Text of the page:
I'm writing a short article about Bring Your Own Device (the concept, not BYOD4L, the course). The aim is to introduce UKHE teaching and academic staff to BYOD, some of the issues surrounding it and how it might affect them, what the benefits and drawbacks are... I need to write a short introduction and description, link to useful resources, find some scenarios, include some video/audio/image and so on..

Can you help? 

One of the great things about this week has been the combined expertise, knowledge and different views that have been so abundant - I would love to harness some of that abundance to help create something better. If you have any ideas, tips, suggestions, resources to add to the Google doc below that would be fantastic.

What will you gain by collaborating? 

A warm glow? Well... the resource will be entirely open to use or link to for anybody who finds it useful. I think it could be really innovative and exciting to try this kind of collaboration and perhaps think about how it might be developed further in future. For example, the University of Sussex created a blog post about Tweetdeck this week which I've added a link to on our site. On the same page is a Slideshare by Sue. I really believe there could be more of this kind of collaboration and creativity and I'd like to explore ways we could develop this.... Anyone interested in exploring this with me?

How can we collaborate?

Google Docs seems to be a popular tool, judging by some of the comments and posts coming out of this week. I'm sharing a link to a very basic Google Doc (below) and depending on how this goes, may use a Google Site later to start creating something including multimedia and formatting which will be closer to what the article could look like on the eMatrix. For the finished article I will include a short paragraph describing the collaboration and including the name and institution of any contributors who participated (with permission of course).

Google Doc for collaboration:

Tuesday, 4 June 2013

Domains of Learning - ocTEL Week 7

One of the Week 7 Tasks for was: 

·       How you would you implement one or more kinds of support in some learning provision in which you are involved?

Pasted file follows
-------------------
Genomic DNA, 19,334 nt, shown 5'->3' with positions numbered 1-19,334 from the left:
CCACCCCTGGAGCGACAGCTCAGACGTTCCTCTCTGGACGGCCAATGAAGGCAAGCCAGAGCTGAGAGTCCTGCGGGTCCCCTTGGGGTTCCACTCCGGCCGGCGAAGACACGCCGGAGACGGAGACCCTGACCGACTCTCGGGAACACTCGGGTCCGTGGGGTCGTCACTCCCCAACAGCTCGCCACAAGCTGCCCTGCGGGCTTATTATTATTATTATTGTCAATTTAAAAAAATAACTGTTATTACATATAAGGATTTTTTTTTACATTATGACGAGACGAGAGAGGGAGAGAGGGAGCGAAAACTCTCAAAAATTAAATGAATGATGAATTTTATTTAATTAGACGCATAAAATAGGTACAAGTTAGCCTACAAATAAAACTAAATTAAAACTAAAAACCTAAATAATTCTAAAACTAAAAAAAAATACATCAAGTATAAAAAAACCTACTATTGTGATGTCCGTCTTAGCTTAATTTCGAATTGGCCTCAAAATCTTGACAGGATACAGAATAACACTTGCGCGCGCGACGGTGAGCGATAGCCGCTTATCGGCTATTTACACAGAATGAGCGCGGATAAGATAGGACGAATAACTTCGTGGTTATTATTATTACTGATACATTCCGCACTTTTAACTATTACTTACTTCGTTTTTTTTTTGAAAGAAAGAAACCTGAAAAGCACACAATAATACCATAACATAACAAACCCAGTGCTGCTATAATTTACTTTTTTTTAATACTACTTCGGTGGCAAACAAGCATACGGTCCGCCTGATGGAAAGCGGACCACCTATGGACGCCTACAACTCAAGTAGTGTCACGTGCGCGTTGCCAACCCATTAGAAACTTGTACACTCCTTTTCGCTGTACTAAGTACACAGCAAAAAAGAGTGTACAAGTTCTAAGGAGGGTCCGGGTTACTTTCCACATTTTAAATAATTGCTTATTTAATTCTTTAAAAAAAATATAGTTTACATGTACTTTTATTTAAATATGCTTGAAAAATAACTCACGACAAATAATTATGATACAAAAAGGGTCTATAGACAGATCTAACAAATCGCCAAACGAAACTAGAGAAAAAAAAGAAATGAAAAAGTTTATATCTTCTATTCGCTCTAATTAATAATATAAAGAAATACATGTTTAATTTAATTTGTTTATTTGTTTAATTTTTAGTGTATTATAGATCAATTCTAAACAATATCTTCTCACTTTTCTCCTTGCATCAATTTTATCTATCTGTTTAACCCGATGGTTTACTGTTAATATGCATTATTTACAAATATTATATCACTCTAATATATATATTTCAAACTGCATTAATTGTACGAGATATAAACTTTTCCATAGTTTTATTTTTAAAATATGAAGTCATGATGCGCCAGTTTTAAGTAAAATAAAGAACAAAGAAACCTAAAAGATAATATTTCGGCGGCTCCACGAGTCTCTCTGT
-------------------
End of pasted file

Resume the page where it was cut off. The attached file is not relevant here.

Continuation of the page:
·       How would these meet the needs of your learners (you may find it useful to refer to any work you did on Week 2),
·       The challenges you think they might experience.

For this task I’ve been taking a look at George Siemens’ article on what he calls the Learning Development Cycle. As I often find with his work, it’s extremely dense (the look of it, font, line spacing etc doesn’t make it an easy article to get to grips with…) but on closer inspection I find thought-provoking nuggets which I’d like to explore further. For me, the concept of the four learning domains  which he describes (see below) is more interesting and useful than the actual Learning Development Cycle which he outlines later in the paper. I’ll try to relate these domains to my own context and describe how I think they overlap.

George Siemens:

I sometimes teach on a Pre-Sessional Academic English programme for international students. The aim of the course is to give these students the necessary language and academic skills to be able to participate in a course of under- or postgraduate study.

There is no escaping the Transmission domain for this course. There is a tried and tested syllabus, materials, timetable and assessment framework which needs to be adhered to. This is, of course, not perfect, but it has the advantage of giving structure to the course and providing a degree of familiarity/comfort for international students with an extremely wide and diverse range of educational experiences. This is not something that is likely to change in the near future, so I think the important question is: 

How can Instructors on the course begin to integrate elements of the other 3 domains of learning into this existing framework? 

Siemens outlines the role of the designer (Instructor in this case…) in each of the domains:

Transmission: Create courses, workshops